[FORUM]Winning the war in cyberspaceText message services through mobile phones and the Internet have been playing the role of trigger devices in anti-Japan demonstrations in China. We can feel the changes in China, where the Internet culture is developing faster than in Japan.
In China, anti-Japanese Web sites have been increasing and leading the demonstrations after the Japanese government allowed the distortion of history in the country’s textbooks. Protesters post statements condemning Japan on Internet sites and make public their plans for anti-Japanese protests.
It is also noticeable that students and protesters are exchanging information about demonstrations through mobile phone text messages, which can be sent en masse. “Let’s wash away Shanghai with the anti-Japanese wave,” and “Knock down the Japanese!” were some of the provocative messages. The mobile phones are like the posters hung at Korea’s universities during the 1970s and 1980s.
Some of the anti-Japanese Web sites broadcast the demonstrations live, just like some of Korean Internet media. Internet and mobile phones are stirring up and uniting the Chinese.
About 100,000 joined a violent anti-Japanese rally in Shanghai on Saturday, and the Chinese public security authorities have sent text messages to all mobile phone users to warn them against participating in illegal protests. Such an incident is unprecedented.
That is not the end of the cyber war, however. Chinese Internet users have been attacking the Japanese government’s Internet sites. They spread the techniques of trampling down these Web sites through the Internet, and many users are logging on to the Web sites of Japan’s Defense Agency and Police Agency simultaneously, paralyzing the functions of the Internet sites. Tens of millions of people have joined the Internet signature drive to oppose Japan’s bid to become a permanent member of the UN Security Council.
Although Internet access is not as widespread in China as it is Korea, 94 million Internet users and 340 million mobile phone users in China have been demonstrating the country’s digital power.
Although street demonstrations against Japan are less violent here, hot-blooded Internet users of Korea are also demonstrating the country’s digital power in the Dokdo island controversy. Nearly 1,000 Internet communities have formed in defense of the island, and information about Dokdo and parodies criticizing Japan have been flooding the Internet.
Internet signature drives to defend Dokdo have also been enthusiastically carried out. Many have downloaded the popular song “Dokdo is Ours” for their mobile phone’s ring tone, and many mobile phone users are playing the game of defending the island with their phones.
In another pro-Dokdo effort, Hanafos.com, an Internet site, is selling the virtual Tsushima island for 1,000 won per 1 pyeong (3.3 square meters). When all 210,000 pyeongs of the island are sold, the virtual Tsushima will be covered with the Korean national flag and the money raised will be donated to the civic group Dokdo Guards.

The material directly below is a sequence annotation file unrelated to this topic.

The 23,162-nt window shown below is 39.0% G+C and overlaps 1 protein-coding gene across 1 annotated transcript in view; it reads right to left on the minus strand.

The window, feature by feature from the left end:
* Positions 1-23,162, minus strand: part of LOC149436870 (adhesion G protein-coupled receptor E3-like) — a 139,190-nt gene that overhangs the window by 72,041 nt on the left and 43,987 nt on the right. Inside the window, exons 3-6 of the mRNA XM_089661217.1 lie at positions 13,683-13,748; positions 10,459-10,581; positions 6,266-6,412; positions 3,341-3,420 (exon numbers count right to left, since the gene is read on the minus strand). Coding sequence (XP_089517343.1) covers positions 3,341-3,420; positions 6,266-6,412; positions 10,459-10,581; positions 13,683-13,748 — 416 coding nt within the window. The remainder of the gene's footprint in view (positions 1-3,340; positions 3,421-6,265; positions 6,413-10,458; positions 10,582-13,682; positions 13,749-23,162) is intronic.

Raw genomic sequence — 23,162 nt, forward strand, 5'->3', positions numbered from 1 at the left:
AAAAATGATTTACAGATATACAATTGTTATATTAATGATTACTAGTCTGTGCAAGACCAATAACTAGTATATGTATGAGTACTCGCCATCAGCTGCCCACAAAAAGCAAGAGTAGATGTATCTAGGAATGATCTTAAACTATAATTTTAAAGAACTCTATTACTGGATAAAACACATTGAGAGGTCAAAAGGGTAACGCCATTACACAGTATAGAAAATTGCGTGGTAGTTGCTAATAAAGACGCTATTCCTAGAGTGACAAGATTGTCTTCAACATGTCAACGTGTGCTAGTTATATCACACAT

Japan appears to be losing in the cyber battles. The country belatedly invested in a high-speed Internet network and the Internet population grew to 16 million, but Web sites are not as diverse and active as those in other countries.
Because it is difficult to type in the Japanese language, Japan’s Internet users are unable to engage in online chatting as easily as Korean users do. Instead, because there are more than 80 million cellphone users, short e-mails are sent through the phones.
It appears that Japan is challenging China with mostly “conventional” means. A threatening letter containing a razor blade was sent to the Chinese consulate in Osaka; protesters destroyed parts of the Chinese ambassador’s residence in Tokyo.
South Korea, China and Japan should restore calm. Even in China, significant numbers of Internet users are saying that violent clashes with Japan should be avoided for China’s economic growth. The three countries should rather compete to win a meaningful war in the information technology arena.
It is a difficult task to occupy the territory of another country in the 21st century. Trying to expand one’s territories in the cyber world is more realistic. South Korea and China are more developed in the Internet industries than Japan, but they are weaker in the core IT technologies and component and material industries.
South Korea must reinforce such shortcomings and expand its cyber territories. In the world of digital industries, Korea is entitled to have a larger territory than Japan’s.
* The writer is the JoongAng Ilbo’s deputy managing editor in charge of digital news.
by Kim Il